5 Key Principles for a Company's Website Redesign Even if a business has the best product or service, if its site doesn't communicate its messages quickly, valuable customers will be lost to competitors.
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A company website is the face of a business and one of its main sales tool, so it needs to be built with the aim of converting visitors into customers.
The primary goal of a site is to educate the audience on what the company does, why it provides the best solution for people's needs and prompt users to take action (subscribe, contact the corporation or purchase) as quickly as possible.
Even when a company has the best product or service in its industry, if its website is not communicating messages quickly, concisely and effectively, this can result in valuable customers being lost to competitors.
My company, Retention Science, recently redesigned its website. Below are five design and marketing principles to consider in a redesign:
1. Use bite-size pieces.
In this age of information overload (a 2008 estimate found a U.S. individual consumed more than 100,000 words a day on average), users browsing websites want to quickly determine if a given site is relevant to them. Don't present massive amounts of text about what a company does. No one has the patience for this anymore.
When it comes to successful website design, the "Keep It Simple, Stupid," or KISS principle, formulated by engineer Kelly Johnson, is apt. A site's home page and its main navigational pages need to be as clean and to the point as possible and designed in a visually appealing way -- no flashing and blinking, busy content.
Providing less clutter with more white space and clear snippets of relevant information is now a common best practice. Longer text for educational purposes can go in product descriptions, definitions, blogs and guides.
Present the content on the main pages in bite-size pieces of copy and put images in a page-scrolling format. The font should be large enough for easy reading and the text kept short and punchy. Each block of information needs to lead on from the previous part to create a story.
One Percent for the Planet's website displays its content in a visual and fun way, with lots of space around content.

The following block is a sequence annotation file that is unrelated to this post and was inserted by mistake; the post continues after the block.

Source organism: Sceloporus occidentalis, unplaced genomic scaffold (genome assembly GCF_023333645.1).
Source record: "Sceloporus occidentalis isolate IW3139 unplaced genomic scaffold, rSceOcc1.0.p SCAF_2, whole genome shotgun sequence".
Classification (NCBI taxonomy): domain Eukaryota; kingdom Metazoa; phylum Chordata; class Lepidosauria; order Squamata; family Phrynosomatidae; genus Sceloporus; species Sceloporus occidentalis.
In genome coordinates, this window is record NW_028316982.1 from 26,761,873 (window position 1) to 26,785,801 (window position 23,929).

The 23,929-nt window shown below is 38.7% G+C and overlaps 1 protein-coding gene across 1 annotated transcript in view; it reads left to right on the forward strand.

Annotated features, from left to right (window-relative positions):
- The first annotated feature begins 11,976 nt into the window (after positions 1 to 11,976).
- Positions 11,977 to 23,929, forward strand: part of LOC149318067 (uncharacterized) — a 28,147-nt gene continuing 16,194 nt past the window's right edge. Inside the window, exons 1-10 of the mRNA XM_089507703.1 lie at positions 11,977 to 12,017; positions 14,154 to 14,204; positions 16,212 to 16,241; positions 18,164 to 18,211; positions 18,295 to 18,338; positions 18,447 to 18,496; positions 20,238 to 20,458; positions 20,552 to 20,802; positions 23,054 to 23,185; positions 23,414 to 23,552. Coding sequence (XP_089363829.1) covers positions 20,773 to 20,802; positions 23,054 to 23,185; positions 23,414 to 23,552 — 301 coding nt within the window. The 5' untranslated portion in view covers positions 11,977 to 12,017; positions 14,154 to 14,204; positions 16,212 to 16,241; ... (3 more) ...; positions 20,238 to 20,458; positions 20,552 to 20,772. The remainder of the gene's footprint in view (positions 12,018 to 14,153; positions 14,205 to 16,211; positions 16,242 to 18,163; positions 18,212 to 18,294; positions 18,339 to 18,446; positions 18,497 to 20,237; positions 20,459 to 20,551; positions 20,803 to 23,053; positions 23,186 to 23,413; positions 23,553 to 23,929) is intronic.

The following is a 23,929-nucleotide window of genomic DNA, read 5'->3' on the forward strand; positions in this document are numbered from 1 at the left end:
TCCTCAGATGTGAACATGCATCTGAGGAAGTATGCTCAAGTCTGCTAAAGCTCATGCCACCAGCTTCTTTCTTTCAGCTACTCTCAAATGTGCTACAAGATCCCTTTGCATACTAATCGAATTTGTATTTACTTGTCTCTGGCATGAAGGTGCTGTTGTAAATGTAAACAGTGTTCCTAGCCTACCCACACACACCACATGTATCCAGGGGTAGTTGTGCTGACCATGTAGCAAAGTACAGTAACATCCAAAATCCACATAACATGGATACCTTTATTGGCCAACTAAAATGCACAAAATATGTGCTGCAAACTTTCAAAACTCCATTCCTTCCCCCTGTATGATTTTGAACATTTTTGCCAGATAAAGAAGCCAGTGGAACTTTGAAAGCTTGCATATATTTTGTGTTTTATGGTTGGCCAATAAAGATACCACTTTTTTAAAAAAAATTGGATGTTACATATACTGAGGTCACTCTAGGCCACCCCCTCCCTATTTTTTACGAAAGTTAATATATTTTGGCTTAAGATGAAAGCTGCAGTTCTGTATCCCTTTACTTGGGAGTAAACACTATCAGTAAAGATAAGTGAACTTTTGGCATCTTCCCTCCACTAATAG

2. Cater to all styles of learning.
Many researchers have found variation in the way people learn: For example, Walter Barbe, Raymond Swassing and Michael Milone found 30 percent of individuals learn visually, 25 percent by hearing and 5 percent through kinesthetic means (or touching).
When browsing a website, some people gravitate toward reading text while others opt for images. Some prefer watching a video and still others like to read blog posts. By presenting information in different formats (text, video or still images), people of all learning styles can be addressed and potential valuable customers won't be ignored.
Design each page as a combination of text, icons and images. That way viewers can go straight to their preferred content type to absorb a message. Repeat concepts by presenting a diagram, say, and displaying statistics as a combination of text and imagery.
3. It's not all about you!
A lot of company websites make the mistake of just talking about the product or service features. The text might say, "We do this and that" or "We are the best at this and that."
Meanwhile the viewer is thinking, "What about me? How are you fulfilling my needs?" Smart marketers know how to highlight product or service benefits in a way that results in an emotional response.
For Retention Science's site, I tried to take this a step further by communicating the company's purpose or cause, drawing inspiration from Simon Sinek's TED Talk "How great leaders inspire action."
4. Many roads lead to Rome.
Getting customers to take action is a prime objective of a company website. This might entail encouraging someone to subscribe to the email list (to receive marketing materials prompting a purchase) or enticing a customer to sign up for a demonstration. Providing throughout the site multiple buttons, links and ways for people to take action increases the chances of that happening.
5. Provide a guided experience.
Once visitors arrive on a site, they are trying to determine what the company is all about and if it's relevant to them. If they chose to stay on the site, they need to decide where to go next.
Given the fact that users usually leave a website in less than 30 seconds, provide a clear pathway. Steer them first toward becoming educated about the company's benefits, then point them toward taking action. This can be done by organizing the order of items on the navigational bar, adding buttons that lead to the next relevant page and strategically placing directional arrows. Plus the site can include pop-up forms to capture email addresses.